Changing the Game Plan
Published in Legal Marketing Magazine
In these challenging times, the need to be more effective at managing strategic client relationships is ever more important. Those clients that continue to deliver revenue (albeit perhaps at significantly reduced levels) need determined focus, care and attention. Competitors are more desperate than ever to capture a share of their legal spend and are prepared to go to extraordinary lengths, in terms of both reduced feelevels and enhanced service promises, to secure the work.
At the same time, we must balance the pressure to meet escalating client demands for significant fee reductions to retain business in the short-term with continued, more strategic, investment in the relationship to secure future revenue streams at a level that will be profitable over a longer time horizon.
While holding the line in respect of continued investment in client relationship management (CRM) may be intellectually compelling, how can it be afforded in a business environment so bereft of resources? The answer lies in a combination of prioritisation and the deployment of limited assets as effectively as possible. While significant capital investment is off the agenda, and cash is in short supply, the key to effective relationship development lies in sweating existing capabilities to the full and becoming far more engaged in ongoing client dialogue. This is so as to identify different approaches to add value, lower costs and still maintain acceptable profit margins.
This means looking at CRM through a different lens; one that is much more client-centric and commercially attuned than most organisations in the legal sector have ever used before. Firms need to be prepared to work with their strategic clients to identify the key performance drivers that will deliver the result that the client desires at the price that the client is prepared to pay. There has long been suspicion that talk of ‘managing the job to the fee’ is a Machiavellian practice – my suggestion is that this should now become the norm as client and firm seek to identify a common ground.
In this new paradigm, the fee and outcome algorithm will be developed with the client, rather than behind closed doors, by making active choices about what the firm will (and will not) undertake.
There was a time (several years ago when the concept of a fixed-price arrangement was in its infancy) when firms would deliver their top-notch service regardless of fee. It was as if the fee charged for the job versus the amount of work that was taken to complete it were completely unrelated. In those days, clients received Rolls Royce service for the price of a Mini.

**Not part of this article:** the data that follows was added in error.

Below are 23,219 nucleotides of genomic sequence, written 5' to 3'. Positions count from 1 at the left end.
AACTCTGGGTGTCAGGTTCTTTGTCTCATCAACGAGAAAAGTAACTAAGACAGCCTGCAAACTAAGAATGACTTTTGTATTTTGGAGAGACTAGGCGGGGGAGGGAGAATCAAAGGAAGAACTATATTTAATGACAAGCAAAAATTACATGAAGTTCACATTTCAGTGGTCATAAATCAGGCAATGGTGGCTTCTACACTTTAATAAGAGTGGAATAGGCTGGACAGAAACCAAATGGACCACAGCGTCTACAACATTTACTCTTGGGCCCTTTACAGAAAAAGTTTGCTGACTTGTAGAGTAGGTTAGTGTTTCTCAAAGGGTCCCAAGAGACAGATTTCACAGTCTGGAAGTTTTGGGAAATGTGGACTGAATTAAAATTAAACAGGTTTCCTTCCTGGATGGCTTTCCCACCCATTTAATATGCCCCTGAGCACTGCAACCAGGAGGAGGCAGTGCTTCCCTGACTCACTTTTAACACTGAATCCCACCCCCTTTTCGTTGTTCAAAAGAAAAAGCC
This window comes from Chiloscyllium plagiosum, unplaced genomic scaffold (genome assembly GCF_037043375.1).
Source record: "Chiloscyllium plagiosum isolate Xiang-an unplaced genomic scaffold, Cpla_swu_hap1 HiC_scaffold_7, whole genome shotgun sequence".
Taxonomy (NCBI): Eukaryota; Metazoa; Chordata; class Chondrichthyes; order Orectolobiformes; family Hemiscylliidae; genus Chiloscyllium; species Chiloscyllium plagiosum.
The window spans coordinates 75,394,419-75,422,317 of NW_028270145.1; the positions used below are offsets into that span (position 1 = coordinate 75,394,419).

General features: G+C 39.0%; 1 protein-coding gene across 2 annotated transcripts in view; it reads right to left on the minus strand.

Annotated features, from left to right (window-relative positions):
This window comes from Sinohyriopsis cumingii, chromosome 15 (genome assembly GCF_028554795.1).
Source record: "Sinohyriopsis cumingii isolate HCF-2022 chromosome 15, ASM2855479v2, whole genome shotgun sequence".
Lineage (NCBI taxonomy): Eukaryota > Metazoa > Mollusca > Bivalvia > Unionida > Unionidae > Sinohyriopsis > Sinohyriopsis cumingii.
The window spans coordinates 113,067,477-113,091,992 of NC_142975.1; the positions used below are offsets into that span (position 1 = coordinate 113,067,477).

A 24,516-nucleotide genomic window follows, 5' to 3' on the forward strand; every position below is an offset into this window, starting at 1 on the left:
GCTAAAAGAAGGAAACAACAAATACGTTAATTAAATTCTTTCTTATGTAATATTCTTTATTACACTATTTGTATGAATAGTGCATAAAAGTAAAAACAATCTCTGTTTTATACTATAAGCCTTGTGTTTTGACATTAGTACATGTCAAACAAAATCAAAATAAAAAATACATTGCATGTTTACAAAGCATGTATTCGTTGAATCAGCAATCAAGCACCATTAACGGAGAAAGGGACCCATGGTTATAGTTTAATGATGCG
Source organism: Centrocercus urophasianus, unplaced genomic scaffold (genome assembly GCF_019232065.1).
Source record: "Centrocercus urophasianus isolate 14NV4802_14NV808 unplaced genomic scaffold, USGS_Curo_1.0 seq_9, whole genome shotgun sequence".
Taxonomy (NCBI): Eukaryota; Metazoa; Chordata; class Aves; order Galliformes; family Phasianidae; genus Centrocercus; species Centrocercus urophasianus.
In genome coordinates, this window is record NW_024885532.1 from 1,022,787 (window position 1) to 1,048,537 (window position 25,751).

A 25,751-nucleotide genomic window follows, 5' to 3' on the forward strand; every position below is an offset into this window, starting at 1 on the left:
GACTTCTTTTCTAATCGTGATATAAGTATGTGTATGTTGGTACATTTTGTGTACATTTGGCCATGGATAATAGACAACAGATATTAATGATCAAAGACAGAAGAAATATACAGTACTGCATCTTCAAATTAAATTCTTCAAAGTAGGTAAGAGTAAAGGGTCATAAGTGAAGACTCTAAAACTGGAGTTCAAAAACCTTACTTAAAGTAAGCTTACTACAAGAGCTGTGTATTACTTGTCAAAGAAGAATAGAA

Some firms became more savvy (or commercial depending on one’s choice of phrase) and started to align the fee chargeable in the open market with the level of service that was delivered. This new-found commerciality resulted in the diminution of professional points-scoring (for example, spending hours arguing around issues that were not of commercial relevance to the transaction) and a clear focus on delivering a high-quality legal service, on time, on budget and with acceptable margin. We now face the next phase of this process.
Rapid maturation in the management of client relationships is needed and the concept of ‘partnership’ between firm and client needs to be clarified so that both can enter into an open discussion about mutually beneficial structures to create a working relationship in which the economic exchange is fair.
What this means, in reality, for the vast majority of firms that operate in the middle-ground, is that new ways of working will be needed to reconcile the tension between client requirements for better service, in less time, for lower fees with the desire of the firm to maintain profits that are even approaching the levels that have been the historic norm.
A wholesale reappraisal is needed of the business model, with work being allocated on a project team basis and carried out at the lowest level of competency. In turn the role of the partner must change to one in which the management of the client relationship comes to the fore, with legal work being reserved for only those areas in which high-level skills are required. The partners of the future will spend the vast majority of their time in the role of project manager, relationship shepherd, team organiser and business developer. Of course, many will view this negatively as ‘not what I signed up for when I went to law school’, but such intransigence will pale when confronted with the commercial forces at play.
This new environment should create opportunities for those within the business development function to act as catalysts for this change process. These are the people who should be closest to the trends that are driving the market and best able to advise on how to play to a new game plan.
This article was published in October 2019 by the Legal Marketing Magazine. To read the original article click here.
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